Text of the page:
submit a post on the Canvas blog post of at least 200 words but 400 words max based on an article found either on the Wall Street Journa

Blog Post – Once a week you are required to submit a post on the Canvas blog post of at least 200 words but 400 words max based on an article found either on the Wall Street Journal (wsj.com) or Bloomberg.com. The article must be related to the chapter of the book we are covering that week (see weekly calendar for detail on chapters being covered each week). Your blog post must include: 1) a note on what topic/subject from the textbook it is related to. 2) the post can include a summary of the article but it must also include the connection to the material in the textbook, your reaction and/or analysis of the situation, how this impacts business in the sector or industry, or why this is a read worthy article for your classmates.

Evaluation and Control

Chapter 11

Learning Objectives

Understand the basic control process

Choose among traditional measures, such as ROI, and shareholder value measures, such as economic value added, to properly assess performance

Use the balanced scorecard approach to develop key performance measures

Apply the benchmarking process to a function or an activity

Develop appropriate control systems to support specific strategies including performance measurement

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After reading this chapter, you should be able to:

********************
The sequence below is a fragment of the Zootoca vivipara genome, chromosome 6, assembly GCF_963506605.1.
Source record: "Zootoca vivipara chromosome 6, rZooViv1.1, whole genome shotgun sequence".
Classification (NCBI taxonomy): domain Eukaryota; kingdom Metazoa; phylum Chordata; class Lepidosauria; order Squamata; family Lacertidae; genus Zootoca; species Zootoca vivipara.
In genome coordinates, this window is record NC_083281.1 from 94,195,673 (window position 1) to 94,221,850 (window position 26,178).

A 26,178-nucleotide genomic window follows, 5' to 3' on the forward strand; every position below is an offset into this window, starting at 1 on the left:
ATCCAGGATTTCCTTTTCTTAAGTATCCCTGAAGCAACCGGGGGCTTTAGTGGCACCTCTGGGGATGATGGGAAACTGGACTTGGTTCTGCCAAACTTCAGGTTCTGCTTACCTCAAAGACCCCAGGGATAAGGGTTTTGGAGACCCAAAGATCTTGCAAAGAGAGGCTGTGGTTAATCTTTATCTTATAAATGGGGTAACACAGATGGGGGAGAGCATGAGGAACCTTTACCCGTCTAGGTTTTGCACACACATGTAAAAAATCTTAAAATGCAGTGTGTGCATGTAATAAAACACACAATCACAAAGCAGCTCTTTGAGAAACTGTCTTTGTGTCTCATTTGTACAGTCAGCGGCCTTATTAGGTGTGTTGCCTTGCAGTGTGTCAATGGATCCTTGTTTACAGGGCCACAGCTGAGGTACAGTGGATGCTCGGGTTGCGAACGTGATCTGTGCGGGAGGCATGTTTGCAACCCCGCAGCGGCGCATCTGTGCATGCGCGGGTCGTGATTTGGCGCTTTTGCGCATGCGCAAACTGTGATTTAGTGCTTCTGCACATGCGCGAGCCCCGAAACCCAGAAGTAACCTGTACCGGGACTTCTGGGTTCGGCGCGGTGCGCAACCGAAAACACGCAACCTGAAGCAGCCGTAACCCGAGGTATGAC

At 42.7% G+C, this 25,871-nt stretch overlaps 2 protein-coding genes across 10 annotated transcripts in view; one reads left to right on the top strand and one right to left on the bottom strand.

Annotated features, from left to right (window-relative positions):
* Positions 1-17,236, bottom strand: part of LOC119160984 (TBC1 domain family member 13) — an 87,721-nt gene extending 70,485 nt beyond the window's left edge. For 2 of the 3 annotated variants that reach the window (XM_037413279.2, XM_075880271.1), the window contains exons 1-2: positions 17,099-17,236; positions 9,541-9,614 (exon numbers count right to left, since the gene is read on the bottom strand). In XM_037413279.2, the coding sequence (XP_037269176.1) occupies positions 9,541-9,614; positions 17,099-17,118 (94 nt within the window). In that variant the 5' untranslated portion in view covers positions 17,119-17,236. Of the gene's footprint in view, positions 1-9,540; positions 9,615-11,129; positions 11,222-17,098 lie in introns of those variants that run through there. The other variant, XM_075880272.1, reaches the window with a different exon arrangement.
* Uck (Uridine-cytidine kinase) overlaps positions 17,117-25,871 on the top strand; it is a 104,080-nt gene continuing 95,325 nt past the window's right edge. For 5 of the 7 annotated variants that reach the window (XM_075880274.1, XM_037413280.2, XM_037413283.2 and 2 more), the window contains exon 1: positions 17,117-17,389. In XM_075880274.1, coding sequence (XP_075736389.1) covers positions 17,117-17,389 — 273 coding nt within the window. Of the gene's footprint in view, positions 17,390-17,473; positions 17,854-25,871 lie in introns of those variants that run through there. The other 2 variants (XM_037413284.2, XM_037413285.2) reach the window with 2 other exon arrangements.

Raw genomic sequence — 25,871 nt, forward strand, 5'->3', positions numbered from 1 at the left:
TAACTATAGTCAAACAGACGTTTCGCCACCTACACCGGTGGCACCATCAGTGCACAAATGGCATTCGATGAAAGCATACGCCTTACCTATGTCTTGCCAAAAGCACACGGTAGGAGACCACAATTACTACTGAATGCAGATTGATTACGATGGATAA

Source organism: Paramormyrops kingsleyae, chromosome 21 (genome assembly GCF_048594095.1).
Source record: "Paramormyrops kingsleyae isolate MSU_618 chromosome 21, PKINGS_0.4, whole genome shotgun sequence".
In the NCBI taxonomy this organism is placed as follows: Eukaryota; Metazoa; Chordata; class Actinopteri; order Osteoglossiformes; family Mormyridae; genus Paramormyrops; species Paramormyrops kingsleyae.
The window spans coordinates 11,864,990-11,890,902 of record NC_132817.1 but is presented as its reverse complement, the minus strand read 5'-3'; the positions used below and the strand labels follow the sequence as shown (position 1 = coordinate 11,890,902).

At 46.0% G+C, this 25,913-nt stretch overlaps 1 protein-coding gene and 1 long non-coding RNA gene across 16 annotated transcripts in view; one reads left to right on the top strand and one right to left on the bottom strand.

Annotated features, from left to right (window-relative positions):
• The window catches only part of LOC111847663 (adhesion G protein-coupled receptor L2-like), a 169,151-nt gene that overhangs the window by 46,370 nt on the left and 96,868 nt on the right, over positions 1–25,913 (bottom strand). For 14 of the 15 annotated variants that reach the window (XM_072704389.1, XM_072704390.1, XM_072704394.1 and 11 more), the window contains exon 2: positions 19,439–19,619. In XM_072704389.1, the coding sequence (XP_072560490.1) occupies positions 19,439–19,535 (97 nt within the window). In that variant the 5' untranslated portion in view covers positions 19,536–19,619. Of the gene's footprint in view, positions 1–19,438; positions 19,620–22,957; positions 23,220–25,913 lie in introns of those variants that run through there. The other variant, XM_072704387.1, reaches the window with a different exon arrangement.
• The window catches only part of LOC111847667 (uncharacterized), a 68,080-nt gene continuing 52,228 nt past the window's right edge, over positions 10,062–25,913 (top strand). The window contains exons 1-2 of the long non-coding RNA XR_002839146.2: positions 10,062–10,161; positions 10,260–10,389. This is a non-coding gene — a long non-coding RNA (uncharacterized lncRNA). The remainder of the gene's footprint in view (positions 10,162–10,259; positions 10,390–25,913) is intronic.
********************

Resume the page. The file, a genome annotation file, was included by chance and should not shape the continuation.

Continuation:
Understand the basic control process

Choose among traditional measures, such as ROI, and shareholder value measures, such as economic value added, to properly assess performance

Use the balanced scorecard approach to develop key performance measures

Apply the benchmarking process to a function or an activity

Develop appropriate control systems to support specific strategies including performance measurement

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Evaluation and Control Process

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Figure 11-1

Evaluation and control information consists of performance data and activity reports (gathered in Step 3 in Figure 11–1).

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Measuring Performance

Performance

end result of activity

Steering controls

measure variables that influence future profitability

Cost per available seat mile (airlines)

Inventory turnover ratio (retail)

Customer satisfaction

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Performance is the end result of activity. A firm, therefore, needs to develop measures that predict likely profitability. These are referred to as steering controls because they measure variables that influence future profitability. Every industry has its own set of key metrics that tend to predict profits. Airlines, for example, closely monitor cost per available seat mile (ASM). An example of a steering control used by retail stores is the inventory turnover ratio, in which a retailer’s cost of goods sold is divided by the average value of its inventories. Another steering control is customer satisfaction.

Types of Controls

Output controls

specify what is to be accomplished by focusing on the end result through the use of objectives

Behavior controls